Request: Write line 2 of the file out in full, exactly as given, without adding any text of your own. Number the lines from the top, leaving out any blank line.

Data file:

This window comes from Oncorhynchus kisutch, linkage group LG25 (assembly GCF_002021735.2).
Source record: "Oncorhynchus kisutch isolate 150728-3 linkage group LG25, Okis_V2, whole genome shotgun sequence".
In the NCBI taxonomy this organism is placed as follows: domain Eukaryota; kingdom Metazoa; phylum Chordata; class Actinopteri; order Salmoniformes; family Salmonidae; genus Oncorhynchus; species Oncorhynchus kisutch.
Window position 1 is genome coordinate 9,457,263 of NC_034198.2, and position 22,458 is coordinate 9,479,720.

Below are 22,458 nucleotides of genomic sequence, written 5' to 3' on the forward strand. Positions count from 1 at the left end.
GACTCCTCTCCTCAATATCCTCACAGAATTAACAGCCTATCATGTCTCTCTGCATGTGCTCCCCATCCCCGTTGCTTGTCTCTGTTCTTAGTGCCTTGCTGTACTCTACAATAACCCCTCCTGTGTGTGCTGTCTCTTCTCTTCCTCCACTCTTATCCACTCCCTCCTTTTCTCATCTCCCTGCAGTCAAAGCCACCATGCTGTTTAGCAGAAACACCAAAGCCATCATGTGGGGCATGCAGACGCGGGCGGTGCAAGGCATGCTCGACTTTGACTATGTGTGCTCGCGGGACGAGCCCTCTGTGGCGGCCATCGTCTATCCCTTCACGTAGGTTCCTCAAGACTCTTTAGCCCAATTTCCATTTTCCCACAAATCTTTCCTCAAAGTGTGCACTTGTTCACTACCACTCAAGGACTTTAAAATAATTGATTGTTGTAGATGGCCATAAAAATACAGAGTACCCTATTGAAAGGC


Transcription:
Source record: "Oncorhynchus kisutch isolate 150728-3 linkage group LG25, Okis_V2, whole genome shotgun sequence".